Friday, November 02, 2012

Focus and Mire

It's amazing how the mire of activity can kill focus.

One can come into a situation with the intent to become a machine of efficiency, a raging force of nature moving through tasks.  Within 15 minutes, one can find one's stuck looking at the blinking cursor of a screen waiting to complete the first of many things which are exactly the same - and not at all related to anything one had intended.

It's a schedule slayer, these unintended things.  They're the kobolds of the task world, small creatures which in and of themselves are not harmful at all but, when gathering together in large groups, can bring down the heartiest adventurer in a sea of short sharp swords and flailing bodies.

How does one fight against this sort of thing?  How can one ensure the small tasks remain small and handled and the big tasks - the ones which require significant attention - are dealt with in a timely fashion?  I would love to say that the answer is readily apparent, but it's not.   It almost seems to be a combination of a couple of factors:

1)  Managing the smaller tasks:  Smaller tasks have to be managed - maybe even more than larger tasks.  They must be managed because if not, they become infinitely complex and frustrating.  A 10 minute task can take 4 hours if five of the same thing suddenly appear, all requiring the same things to be done.  They need to be put in a line, corralled and brought to order.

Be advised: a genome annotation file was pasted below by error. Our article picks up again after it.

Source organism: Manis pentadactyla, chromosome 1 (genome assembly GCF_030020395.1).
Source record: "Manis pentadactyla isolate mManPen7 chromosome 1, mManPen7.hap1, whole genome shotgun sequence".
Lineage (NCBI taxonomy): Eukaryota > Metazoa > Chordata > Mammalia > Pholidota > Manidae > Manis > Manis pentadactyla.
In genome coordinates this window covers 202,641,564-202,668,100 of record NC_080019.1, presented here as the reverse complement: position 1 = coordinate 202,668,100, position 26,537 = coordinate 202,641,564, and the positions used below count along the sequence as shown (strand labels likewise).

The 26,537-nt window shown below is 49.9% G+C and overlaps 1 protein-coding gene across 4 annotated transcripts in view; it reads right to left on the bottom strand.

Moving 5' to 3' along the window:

2)  Remember the big tasks:  Back to the review I have discussed so often before.  One always needs to know what one planned to be doing.  Even if the sidetracking comes - and it will - there should still be a sense of what one originally intended to work on.  Not only for a sense of proportion - like comparing a seedling to a redwood - but from the sense of keeping one's eyes on the larger picture.

3) Prioritize - And when I write prioritize I mean not only doing first things first but doing anything at all.  As I mentioned yesterday, we will never have enough time to accomplish anything.  If too many of the small tasks are piling up, have they become a large task?  Are the resources not available currently to manage it?  If so, what would it take?  Can it be done - or is it something that simply needs to fade into the background?

The small things can destroy one's ability to do the big things - but only if left unchecked and roaming about.  Bring the small things into line or they will bring you to your knees.

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